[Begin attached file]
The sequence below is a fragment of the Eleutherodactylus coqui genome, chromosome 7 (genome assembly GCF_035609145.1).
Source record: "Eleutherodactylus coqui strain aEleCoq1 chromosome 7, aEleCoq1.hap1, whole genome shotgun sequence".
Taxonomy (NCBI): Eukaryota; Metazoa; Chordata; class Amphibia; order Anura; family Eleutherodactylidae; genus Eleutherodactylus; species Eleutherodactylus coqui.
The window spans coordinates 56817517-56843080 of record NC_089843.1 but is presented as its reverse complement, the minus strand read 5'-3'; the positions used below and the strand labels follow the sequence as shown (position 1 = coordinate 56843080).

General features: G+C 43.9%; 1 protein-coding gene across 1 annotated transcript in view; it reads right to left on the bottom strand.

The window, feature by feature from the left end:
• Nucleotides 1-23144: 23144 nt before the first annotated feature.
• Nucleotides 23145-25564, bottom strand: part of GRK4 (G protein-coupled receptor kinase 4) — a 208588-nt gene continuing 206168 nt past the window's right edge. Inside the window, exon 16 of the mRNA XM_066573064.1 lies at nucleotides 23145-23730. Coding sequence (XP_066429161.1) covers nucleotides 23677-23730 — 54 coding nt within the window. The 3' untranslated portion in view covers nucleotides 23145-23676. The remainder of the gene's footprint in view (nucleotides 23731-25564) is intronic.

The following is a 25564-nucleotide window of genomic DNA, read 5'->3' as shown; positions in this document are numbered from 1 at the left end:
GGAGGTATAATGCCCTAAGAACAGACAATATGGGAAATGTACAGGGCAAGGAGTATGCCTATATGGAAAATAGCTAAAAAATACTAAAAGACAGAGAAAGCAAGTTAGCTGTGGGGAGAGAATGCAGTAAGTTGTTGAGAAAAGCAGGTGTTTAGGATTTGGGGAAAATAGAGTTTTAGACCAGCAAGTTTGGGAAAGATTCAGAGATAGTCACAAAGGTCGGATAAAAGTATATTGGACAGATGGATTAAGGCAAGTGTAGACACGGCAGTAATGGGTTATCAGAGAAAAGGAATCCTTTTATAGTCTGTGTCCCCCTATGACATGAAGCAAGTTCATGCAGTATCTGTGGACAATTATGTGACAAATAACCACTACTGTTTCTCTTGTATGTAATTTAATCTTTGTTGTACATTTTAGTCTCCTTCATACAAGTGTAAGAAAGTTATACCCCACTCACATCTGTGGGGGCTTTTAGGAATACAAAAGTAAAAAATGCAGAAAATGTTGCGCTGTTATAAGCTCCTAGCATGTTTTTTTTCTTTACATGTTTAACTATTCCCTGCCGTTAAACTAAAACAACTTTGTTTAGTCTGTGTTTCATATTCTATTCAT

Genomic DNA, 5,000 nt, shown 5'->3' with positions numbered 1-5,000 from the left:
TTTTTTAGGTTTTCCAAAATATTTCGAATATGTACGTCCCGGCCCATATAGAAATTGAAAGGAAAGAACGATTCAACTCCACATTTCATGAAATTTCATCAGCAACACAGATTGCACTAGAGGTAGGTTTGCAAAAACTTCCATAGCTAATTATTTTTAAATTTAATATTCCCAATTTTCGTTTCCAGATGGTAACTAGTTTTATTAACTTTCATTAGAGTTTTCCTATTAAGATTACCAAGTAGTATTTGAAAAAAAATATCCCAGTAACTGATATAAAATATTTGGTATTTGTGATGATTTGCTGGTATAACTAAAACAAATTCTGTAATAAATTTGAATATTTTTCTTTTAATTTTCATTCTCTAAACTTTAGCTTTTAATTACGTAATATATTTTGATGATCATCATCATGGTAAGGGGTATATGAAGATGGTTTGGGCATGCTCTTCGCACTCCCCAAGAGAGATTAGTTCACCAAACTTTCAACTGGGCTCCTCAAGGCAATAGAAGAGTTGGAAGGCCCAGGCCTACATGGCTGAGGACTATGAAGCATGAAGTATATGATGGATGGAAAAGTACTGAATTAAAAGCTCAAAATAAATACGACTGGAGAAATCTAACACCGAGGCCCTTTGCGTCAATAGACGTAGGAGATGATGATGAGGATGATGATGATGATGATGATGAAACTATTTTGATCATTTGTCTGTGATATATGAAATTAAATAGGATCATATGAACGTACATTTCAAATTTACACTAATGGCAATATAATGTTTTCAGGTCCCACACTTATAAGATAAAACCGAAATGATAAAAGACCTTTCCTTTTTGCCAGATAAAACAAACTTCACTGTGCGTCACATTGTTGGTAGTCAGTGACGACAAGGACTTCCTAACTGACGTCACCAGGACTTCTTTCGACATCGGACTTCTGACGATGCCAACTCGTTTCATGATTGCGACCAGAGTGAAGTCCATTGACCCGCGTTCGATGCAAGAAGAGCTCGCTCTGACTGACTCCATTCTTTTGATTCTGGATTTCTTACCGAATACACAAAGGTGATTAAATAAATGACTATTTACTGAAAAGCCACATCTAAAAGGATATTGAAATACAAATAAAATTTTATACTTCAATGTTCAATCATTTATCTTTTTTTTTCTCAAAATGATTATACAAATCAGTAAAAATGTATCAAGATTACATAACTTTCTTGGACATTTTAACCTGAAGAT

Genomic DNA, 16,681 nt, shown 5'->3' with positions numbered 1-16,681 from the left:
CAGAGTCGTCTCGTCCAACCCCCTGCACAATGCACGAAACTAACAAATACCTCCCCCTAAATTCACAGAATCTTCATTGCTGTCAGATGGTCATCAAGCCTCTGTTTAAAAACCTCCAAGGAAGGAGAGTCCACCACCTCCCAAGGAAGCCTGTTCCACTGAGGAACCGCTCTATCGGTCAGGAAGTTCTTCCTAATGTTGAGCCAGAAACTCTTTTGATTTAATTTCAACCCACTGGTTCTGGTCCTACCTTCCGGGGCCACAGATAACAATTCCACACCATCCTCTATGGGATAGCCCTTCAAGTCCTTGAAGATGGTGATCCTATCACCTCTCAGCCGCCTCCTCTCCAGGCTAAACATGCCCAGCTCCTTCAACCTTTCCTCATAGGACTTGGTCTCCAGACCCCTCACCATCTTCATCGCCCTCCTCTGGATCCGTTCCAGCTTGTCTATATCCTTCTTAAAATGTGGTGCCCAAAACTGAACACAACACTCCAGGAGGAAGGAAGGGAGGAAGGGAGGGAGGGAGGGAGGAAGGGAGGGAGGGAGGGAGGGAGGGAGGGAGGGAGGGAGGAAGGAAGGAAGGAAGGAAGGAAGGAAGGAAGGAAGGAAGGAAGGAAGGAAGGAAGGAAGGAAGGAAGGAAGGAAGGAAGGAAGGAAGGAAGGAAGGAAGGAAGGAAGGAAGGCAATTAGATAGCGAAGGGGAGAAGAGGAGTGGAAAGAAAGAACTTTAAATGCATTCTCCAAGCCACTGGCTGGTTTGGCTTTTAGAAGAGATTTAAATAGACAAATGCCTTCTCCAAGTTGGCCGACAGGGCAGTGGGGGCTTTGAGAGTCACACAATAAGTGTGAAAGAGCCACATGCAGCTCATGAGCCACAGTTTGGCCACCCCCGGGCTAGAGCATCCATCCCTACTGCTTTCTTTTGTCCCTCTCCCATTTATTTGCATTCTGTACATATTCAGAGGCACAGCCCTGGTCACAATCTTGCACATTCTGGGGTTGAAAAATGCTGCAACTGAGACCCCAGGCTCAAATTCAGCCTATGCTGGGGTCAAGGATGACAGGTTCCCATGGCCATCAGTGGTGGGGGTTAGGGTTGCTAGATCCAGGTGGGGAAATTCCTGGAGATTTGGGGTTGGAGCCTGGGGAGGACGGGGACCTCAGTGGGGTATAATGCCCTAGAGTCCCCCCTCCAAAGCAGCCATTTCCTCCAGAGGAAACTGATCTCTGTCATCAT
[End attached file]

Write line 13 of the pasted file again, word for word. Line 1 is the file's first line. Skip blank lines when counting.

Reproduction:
Genomic DNA, 16,681 nt, shown 5'->3' with positions numbered 1-16,681 from the left: